This perplexing question is about aircraft pictures: Why is it that in some photos, the furthest wing or roundel seems bigger than the closest?

Moris George from Aviation Art explains:

(Red circled photos)

Well. It is not bigger in the photo. It is just the same. And that is the problem… it should be smaller, not the same. Being the same, is translated by our brains as bigger in real life because it calculates perspective.

So even if it is the same in the photo, again it is WRONG for our type of view. That happens when photographers use Zoom lenses in air shows to take pictures from the ground.

You can see such examples in the red circle photos. Usually, in those cases, the lines of wings and horizontal stabilizers seem parallel when they should tend to converge slightly on the upper side. (see axonometric-isometric projection)

(Yellow circled photos)

On the contrary, another example of a perspective alien to our eye is the wide-view (fish-eye) perspective seen in the Yellow circle photos the lines converge in a very accentuated way, more than they should by normal view. In this case though, it is not completely out of logic to use such images as base for painting.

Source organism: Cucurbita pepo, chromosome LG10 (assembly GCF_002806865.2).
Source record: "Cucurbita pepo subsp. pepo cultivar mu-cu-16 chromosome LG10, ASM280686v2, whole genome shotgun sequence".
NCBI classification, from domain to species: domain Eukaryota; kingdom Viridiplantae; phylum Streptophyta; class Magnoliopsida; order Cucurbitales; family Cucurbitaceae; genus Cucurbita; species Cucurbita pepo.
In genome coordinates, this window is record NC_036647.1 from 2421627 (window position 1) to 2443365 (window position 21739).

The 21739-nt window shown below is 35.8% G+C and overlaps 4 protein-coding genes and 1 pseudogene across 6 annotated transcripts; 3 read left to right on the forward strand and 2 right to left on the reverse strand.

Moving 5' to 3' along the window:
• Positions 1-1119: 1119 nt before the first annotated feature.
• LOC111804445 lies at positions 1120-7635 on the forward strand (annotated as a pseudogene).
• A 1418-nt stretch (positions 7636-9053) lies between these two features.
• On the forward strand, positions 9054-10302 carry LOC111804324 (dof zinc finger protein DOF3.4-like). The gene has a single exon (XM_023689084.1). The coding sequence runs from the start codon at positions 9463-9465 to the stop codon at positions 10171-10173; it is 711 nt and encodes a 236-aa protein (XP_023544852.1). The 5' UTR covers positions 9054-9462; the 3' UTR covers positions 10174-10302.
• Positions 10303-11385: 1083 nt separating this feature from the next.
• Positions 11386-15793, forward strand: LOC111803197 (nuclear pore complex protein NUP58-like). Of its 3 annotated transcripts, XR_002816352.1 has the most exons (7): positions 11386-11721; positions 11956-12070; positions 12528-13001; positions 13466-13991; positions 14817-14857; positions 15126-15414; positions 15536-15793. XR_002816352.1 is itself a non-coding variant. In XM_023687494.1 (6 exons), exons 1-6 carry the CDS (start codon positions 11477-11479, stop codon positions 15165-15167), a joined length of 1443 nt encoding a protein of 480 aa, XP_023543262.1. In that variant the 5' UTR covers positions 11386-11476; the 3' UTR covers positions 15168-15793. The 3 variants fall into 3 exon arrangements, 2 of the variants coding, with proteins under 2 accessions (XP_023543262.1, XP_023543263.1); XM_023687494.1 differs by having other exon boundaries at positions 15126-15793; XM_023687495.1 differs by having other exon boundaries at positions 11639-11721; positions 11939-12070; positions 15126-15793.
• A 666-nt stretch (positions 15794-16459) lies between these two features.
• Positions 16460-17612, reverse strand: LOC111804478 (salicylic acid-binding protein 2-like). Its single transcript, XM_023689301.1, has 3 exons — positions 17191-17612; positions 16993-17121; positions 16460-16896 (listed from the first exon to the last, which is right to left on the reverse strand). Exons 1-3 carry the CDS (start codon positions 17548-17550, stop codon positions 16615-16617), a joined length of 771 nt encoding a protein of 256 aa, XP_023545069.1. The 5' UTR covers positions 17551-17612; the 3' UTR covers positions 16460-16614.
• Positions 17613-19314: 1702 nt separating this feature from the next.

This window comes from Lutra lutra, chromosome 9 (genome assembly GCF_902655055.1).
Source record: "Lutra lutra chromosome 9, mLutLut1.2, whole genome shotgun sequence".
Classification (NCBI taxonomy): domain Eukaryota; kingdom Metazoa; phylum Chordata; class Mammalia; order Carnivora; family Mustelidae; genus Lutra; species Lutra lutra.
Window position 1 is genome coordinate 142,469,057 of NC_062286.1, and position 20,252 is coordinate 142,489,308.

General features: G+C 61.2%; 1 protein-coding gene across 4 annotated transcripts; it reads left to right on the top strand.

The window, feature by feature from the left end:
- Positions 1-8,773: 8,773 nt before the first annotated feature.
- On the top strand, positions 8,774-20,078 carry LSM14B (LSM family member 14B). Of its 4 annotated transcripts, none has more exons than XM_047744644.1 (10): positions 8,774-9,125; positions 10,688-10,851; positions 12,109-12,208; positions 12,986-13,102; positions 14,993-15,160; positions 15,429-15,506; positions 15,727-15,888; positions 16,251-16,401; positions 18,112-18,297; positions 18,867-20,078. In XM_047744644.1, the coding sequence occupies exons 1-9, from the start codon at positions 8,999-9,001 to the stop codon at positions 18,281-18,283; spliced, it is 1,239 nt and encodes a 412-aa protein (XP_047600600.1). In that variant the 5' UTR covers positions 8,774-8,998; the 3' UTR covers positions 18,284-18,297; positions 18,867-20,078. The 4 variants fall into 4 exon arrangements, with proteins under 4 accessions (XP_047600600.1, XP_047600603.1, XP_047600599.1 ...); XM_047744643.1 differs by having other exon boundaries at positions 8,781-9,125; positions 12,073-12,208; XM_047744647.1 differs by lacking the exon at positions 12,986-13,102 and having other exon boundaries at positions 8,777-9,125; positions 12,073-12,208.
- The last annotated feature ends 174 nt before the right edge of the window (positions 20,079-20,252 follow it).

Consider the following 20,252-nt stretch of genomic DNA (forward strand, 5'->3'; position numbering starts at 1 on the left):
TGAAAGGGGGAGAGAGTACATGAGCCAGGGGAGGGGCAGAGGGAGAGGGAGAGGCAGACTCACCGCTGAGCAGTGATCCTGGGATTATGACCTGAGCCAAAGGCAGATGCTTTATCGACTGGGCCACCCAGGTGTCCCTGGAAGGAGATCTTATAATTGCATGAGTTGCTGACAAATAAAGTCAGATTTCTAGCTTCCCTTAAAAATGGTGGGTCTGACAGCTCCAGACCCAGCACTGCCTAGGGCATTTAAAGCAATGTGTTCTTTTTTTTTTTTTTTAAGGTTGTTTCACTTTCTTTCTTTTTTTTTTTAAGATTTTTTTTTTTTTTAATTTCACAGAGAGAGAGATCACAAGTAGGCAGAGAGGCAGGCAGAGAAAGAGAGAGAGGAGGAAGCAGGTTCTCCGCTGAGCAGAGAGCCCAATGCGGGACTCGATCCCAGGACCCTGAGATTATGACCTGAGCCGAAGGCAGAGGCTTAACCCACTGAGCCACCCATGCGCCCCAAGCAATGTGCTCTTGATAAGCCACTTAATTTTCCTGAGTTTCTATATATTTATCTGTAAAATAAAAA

We are generally used to see fish-eye images. So many aviation painters use images as such, on purpose. Someone must be careful though, because they are suitable for a close up plane drawing. Don’t use fish-eye optic for a plane in the distant background. The more you go far, the more you tend towards a perspective similar to the Red circled images

Generally, the best choice is somewhere in the middle. The safest way to draw correctly the perspective, is to use Descriptive geometry (that enables you be coherent between the perspective of different objects) or to draw from real model. If you use photos you must be careful to choose correctly taking under consideration the general perspective of all the objects in the painting including the landscape.

Dihedral setup is another factor of making the closest wing shorter in length (but not in width).